The Perceptions of Occupational Stress of Mental Health Professionals Practicing in Texas Correctional and Non-Correctional Settings: A Preliminary Examination



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Background: The mental healthcare field and corrections are both known to be stressful work settings. Mental health professionals who endure a vast amount of occupational stress can not only be destructive to themselves but also their patients and organization. Professionals practicing in corrections may experience another layer of stress due to the harsh work environment. Correctional facilities are documented to have high turnover and burnout rates of security staff, medical personnel and other operational employees; however, no study had focused on mental health professionals within this environment. The previous literature lacked any insight into how the correctional settings may influence a mental health professional’s stress level. Purpose: The purpose of this study was to measure occupational stress of mental health professionals in correctional and non-correctional settings to determine if there is a difference in stress scores. Methods: A sample of correctional mental health professionals (n = 20) and non-correctional mental health professionals (n = 26) completed the Health and Safety Executive Management Standards Indicator Tool. Results: A MANOVA analysis indicated a difference in stress scores between correctional mental health professionals and non-correctional mental health professionals (F (1, 44) = 3.679, p = .004; observed power = .946; and effect size (η2) = .404.). Conclusion: Mental health professionals in correctional settings reported higher levels of occupational stress than those working in non-correctional settings. Implications of these findings are discussed.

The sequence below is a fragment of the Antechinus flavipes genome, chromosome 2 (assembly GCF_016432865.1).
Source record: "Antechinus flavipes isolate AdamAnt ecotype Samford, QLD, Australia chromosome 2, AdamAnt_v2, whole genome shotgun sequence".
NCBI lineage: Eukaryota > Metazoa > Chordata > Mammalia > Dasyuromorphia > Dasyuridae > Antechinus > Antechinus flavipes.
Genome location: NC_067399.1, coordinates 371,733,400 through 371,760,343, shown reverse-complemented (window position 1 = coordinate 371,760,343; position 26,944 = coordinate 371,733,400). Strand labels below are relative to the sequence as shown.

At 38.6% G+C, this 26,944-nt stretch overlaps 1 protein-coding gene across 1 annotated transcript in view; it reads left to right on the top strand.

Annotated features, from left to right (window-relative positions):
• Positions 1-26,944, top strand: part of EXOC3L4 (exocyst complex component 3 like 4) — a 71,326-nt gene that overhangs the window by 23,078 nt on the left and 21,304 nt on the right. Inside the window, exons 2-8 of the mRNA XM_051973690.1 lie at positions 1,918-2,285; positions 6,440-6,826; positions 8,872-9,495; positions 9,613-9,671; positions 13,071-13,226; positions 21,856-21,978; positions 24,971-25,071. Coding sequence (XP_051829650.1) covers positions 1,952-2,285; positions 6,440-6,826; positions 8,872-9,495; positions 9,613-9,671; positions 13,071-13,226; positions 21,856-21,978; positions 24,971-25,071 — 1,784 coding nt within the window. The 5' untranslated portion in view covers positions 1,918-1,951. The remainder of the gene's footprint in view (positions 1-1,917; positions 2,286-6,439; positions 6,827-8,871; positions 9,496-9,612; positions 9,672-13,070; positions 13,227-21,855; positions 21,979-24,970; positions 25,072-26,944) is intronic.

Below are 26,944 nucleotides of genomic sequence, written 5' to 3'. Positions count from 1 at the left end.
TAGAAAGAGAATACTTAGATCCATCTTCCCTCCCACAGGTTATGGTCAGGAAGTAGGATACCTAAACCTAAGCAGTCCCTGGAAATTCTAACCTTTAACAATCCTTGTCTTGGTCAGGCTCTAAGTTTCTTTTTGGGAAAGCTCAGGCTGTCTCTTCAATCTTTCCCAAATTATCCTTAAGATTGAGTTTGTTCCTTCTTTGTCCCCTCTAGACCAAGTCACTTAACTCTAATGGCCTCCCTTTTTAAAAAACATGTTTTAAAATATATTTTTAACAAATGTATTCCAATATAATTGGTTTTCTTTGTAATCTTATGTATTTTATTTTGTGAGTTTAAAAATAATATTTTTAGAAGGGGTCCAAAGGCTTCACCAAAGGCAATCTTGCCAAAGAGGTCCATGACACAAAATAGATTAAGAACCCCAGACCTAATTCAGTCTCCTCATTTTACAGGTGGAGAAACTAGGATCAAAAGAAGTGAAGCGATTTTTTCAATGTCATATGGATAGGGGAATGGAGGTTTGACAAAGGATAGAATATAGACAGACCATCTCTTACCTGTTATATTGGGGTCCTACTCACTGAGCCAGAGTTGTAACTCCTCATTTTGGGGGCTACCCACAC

Occupational stress, Work related stress, Mental health professionals